Family Court Litigants Cite Finances, Perceptions for Self-Representation

by Ali Manor

IAALS reports offer recommendations for access and improvements

By Tony Flesor


For many self-represented litigants in family courts around the country, they feel they are stuck between a rock and a hard place.

Many individuals cited in a study conducted by the Institute for the Advancement of the American Legal System say the expense of a lawyer was the primary factor for litigants representing themselves in the process. Those who didn’t have representation said they felt disadvantaged in the system, and those who were partially represented said they often didn’t see the value of using an attorney in the family court process.

IAALS published two reports on its “Cases Without Counsel” series earlier this month — one focused on experiences of self-represented litigants and one offering recommendations on how to improve the process. A third report, published Tuesday, describes how family attorneys specifically can make positive changes in the system.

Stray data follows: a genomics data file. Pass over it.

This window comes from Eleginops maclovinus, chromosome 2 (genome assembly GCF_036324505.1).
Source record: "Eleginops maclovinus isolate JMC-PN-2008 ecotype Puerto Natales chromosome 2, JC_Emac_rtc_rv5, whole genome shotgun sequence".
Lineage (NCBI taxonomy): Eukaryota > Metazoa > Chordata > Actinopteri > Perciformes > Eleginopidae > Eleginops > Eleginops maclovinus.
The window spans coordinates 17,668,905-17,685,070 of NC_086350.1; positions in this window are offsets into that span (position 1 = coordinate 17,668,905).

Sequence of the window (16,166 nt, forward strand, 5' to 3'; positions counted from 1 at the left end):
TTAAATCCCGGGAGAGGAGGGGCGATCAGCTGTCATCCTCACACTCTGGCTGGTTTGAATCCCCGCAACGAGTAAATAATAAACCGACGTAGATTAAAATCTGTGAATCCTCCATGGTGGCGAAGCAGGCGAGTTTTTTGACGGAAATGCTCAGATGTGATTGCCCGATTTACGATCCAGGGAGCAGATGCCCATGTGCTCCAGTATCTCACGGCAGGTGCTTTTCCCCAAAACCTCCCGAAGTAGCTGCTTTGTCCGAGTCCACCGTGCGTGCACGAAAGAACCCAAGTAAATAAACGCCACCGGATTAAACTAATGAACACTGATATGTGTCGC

Its research report took a qualitative empirical look at the experiences of 128 individuals who were self-represented for all or part of the family court process in Multnomah County, Oregon; Larimer County, Colorado; Davidson County, Tennessee; Franklin County, Massachusetts. According to the report, 80 to 90 percent of family cases in some jurisdictions have at least one party that is unrepresented. The jurisdictions included in the study were chosen for their diversity in geography, demographics, court resources and the manner of handling family court cases.

To read this story and other complete articles featured in the June 27, 2016 print edition of Law Week Colorado, copies are available for purchase online.